Fruits (and Vegetables) of Your Labors – Vol. 16 – Bloomingdale

“I posted an article the first of the year asking advice about whether to build a roof deck or a green roof. I posted a second article after I decided to build the roof deck with information about roof decks. Now I am sending you some pics of my roof top garden in Bloomingdale. I have several ornamental plants that hang over the edge of the roof. A large herb collection with Basil, Chives, Rosemary, Mint, Sage, Dill. Vegetables I have Peppers, Grape Tomatoes, and Climbing Spinach. Fruits I have Strawberries, Blueberries, Figs and Kiwi.”

11 Comment

  • Gorgeous! How do you get your dill to grow? I try every year and it never gets bigger than about 5 inches then dies. It’s my favorite herb & I would love to grow it.

  • claire

    Wow, those fruits are especially impressive to me! Figs and kiwi?? I’m very jealous.

  • Can you tell us more about climbing spinach? Online search describes it as “mucilaginous” – used to thicken soups or stews – I’m imagining like okra in gumbo? How do you eat it?

    • Actually yes if you cook it very much like okra in gumbo, I like my okra fried. : ) If you have ever had PHO you may have already had it and not known it, some restaurants use it while others use cabbage or other greens.

      I don’t like to cook the climbing spinach, rather eat it raw in salads on on sandwiches / burgers, it is exactly like raw spinach then. It LOVES the hot weather so it grows in the summer when regular spinach struggles. Its a cool option, and as I said below it is quite fast growing and ornamental even if you don’t eat spinach.

  • Kiwi? For real? My kid would be unbelievably excited if we had a kiwi plant (tree?) He could happily live on them.

  • Dill

    Funny I never have a problem with Dill. I plant it annually each year from seeds left over from last year. I do the same thing with Basil. All of my pots are clay, they get full sun all day and I use “Miracle Grow Moisture Control” potting soil, I have much better luck with that not drying out compared to regular potting soil. I water daily. I plant lots of seeds just under the soil and keep it most, never has a problem, works great in homemade pickles and other recipes. The Basil and Dill tend to not love full sun all day so I put them in the only little spot that gets some evening shade. The Basil makes some amazing pesto, cut it back and it fills out again fairly quickly.

    Figs and Kiwi

    Figs do GREAT in DC. I am amazed at how many fig trees I see in Bloomingdale / Shaw / Ledroit. Figs do especially well in Pots as they tend to like to have their roots restrained. My fig is doing very well; it is in full sun and has lots of figs on it. I plan to keep it pruned to under 4 feet, keeping it bush sized rather than tree sized. I hope to add a dwarf nectarine next season and am looking forward to that. The only Kiwi that will grow in our zone with cold winters is the winter hardy variety; you can readily find them at Home Depot / Lowes in the fall and spring. You have to have a female plant to produce fruit and a male plant to fertilize it. They grow as vines and enjoy full sun to part shade, great for arbors or privacy screens. The fruit is more like a Grape than a Kiwi you see in the stores, smooth skin, about the size of a large Grape or medium Strawberry, but tastes the same as regular Kiwi. It may take two seasons for the plants to fruit and you do have to have male and female plants, they are easily marked.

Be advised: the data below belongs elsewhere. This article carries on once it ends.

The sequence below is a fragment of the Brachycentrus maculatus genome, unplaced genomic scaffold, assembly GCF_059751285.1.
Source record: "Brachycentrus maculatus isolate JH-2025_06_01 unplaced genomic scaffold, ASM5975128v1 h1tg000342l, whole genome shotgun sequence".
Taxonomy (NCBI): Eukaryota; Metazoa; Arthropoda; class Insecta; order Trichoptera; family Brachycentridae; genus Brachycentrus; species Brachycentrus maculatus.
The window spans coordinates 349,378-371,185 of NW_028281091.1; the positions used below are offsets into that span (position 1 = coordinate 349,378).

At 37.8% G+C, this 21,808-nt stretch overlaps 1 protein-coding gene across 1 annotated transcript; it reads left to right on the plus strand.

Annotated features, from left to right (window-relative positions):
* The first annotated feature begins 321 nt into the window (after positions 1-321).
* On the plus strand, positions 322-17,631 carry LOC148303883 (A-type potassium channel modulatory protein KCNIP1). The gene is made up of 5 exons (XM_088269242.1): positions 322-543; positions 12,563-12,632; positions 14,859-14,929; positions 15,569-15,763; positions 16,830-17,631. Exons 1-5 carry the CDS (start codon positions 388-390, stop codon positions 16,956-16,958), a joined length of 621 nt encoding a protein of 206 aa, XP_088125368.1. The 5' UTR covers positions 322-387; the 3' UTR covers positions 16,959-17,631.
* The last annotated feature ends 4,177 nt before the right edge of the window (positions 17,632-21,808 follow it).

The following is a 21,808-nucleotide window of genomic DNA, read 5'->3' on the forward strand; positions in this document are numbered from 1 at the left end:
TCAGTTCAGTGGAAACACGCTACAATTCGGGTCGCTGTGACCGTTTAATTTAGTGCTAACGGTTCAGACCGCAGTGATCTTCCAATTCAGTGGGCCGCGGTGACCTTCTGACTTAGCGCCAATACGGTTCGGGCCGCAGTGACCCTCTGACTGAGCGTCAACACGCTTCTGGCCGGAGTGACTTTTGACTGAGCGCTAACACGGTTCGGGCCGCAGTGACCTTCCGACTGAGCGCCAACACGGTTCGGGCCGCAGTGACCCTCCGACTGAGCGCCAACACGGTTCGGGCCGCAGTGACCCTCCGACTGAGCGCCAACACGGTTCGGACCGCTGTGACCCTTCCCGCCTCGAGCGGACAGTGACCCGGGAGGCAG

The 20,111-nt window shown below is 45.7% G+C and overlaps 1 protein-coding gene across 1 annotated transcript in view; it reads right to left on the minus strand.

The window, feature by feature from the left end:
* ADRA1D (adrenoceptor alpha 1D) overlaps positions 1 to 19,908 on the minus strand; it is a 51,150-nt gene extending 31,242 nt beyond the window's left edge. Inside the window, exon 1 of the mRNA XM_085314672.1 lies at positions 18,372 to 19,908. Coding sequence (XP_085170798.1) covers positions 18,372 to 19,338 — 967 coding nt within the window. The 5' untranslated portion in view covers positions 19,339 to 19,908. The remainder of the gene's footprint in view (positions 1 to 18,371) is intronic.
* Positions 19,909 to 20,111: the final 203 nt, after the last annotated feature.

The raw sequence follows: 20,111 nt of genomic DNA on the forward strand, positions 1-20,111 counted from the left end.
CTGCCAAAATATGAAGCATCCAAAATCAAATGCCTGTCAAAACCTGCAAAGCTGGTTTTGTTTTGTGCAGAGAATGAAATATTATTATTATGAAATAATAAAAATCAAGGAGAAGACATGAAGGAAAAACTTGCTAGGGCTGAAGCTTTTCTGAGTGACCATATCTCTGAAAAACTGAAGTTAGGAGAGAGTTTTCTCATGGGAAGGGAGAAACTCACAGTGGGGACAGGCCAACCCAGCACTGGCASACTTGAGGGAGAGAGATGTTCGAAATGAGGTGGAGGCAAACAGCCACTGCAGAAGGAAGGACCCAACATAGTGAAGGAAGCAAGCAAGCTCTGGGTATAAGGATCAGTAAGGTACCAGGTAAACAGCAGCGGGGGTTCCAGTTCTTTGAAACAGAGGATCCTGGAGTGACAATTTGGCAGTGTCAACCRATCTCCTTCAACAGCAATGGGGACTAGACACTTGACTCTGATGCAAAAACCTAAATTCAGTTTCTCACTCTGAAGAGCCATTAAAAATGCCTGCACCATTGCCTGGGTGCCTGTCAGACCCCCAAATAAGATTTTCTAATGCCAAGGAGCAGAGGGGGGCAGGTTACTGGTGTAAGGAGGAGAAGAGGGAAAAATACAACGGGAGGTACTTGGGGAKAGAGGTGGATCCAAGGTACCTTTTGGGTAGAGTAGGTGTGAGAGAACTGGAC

Climbing Spinach

    This is new for me this year; a friend gave me seedlings from the Twin Oaks Community Garden in Columbia Heights. This is a pretty cool plant, it grows like wildfire, inches per day it seems. POP did not post a picture of it. I have it in a pot growing up a bamboo stick trellis. It is very hardy, loves full sun and moisture, very colorful as the vine is red and the leaves green. I think it would do great as an ornamental. I like the leaves best in salads or on burgers instead of lettuce. It does not cook the same as normal spinach as you noted, it will help to thicken soups as potatoes do from starch, normal spinach wilts when cooked. I would say use this version all summer long for salads and sandwiches, and grow the regular version on the spring and fall during cool weather for cooking.


    The top picture from left to right, Blueberry (you need at least two varieties to pollinate) Sweet Potato Vine, Million Bells Miniature Petunia, Purple Russian Sage, Yellow Zinnia, Grape Tomato Vines, Montauk Daisy.

    The middle picture shows left to right Dill, Chives and Rosemary, the lower level is Sage, Basil and Thyme.

    The bottom picture shows Pineapple Sage, Yellow Moonbeam Coreopsis, the Grape Tomatoes and Montauk Daisy again.

    Happy Gardening!

  • Its a beautiful roof top deck! I live in the building and love spending time visiting my friend that owns it.

    • Really? I heard he was a real jerk and never lets his friends visit and he throws tomatoes down on their heads from high above : )

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